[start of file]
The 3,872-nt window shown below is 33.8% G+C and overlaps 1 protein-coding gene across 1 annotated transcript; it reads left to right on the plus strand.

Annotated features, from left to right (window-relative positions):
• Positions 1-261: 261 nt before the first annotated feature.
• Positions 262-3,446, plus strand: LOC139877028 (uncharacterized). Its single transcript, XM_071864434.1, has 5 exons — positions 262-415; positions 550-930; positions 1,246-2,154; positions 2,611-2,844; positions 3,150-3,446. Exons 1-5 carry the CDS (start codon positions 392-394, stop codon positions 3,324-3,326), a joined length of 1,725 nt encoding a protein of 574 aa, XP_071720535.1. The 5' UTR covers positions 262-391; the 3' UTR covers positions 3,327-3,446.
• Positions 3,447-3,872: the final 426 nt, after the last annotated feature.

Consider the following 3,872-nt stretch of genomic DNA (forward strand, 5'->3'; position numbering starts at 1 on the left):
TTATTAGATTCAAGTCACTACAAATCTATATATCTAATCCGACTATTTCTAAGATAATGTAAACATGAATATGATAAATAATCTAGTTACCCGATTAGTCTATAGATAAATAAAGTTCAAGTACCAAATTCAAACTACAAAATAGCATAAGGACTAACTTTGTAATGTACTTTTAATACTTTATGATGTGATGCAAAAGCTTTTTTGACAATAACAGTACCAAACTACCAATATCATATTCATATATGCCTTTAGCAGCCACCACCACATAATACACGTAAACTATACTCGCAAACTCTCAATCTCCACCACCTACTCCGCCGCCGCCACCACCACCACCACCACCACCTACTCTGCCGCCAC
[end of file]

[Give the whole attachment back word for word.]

The 3,872-nt window shown below is 33.8% G+C and overlaps 1 protein-coding gene across 1 annotated transcript; it reads left to right on the plus strand.

Annotated features, from left to right (window-relative positions):
• Positions 1-261: 261 nt before the first annotated feature.
• Positions 262-3,446, plus strand: LOC139877028 (uncharacterized). Its single transcript, XM_071864434.1, has 5 exons — positions 262-415; positions 550-930; positions 1,246-2,154; positions 2,611-2,844; positions 3,150-3,446. Exons 1-5 carry the CDS (start codon positions 392-394, stop codon positions 3,324-3,326), a joined length of 1,725 nt encoding a protein of 574 aa, XP_071720535.1. The 5' UTR covers positions 262-391; the 3' UTR covers positions 3,327-3,446.
• Positions 3,447-3,872: the final 426 nt, after the last annotated feature.

Consider the following 3,872-nt stretch of genomic DNA (forward strand, 5'->3'; position numbering starts at 1 on the left):
TTATTAGATTCAAGTCACTACAAATCTATATATCTAATCCGACTATTTCTAAGATAATGTAAACATGAATATGATAAATAATCTAGTTACCCGATTAGTCTATAGATAAATAAAGTTCAAGTACCAAATTCAAACTACAAAATAGCATAAGGACTAACTTTGTAATGTACTTTTAATACTTTATGATGTGATGCAAAAGCTTTTTTGACAATAACAGTACCAAACTACCAATATCATATTCATATATGCCTTTAGCAGCCACCACCACATAATACACGTAAACTATACTCGCAAACTCTCAATCTCCACCACCTACTCCGCCGCCGCCACCACCACCACCACCACCACCTACTCTGCCGCCAC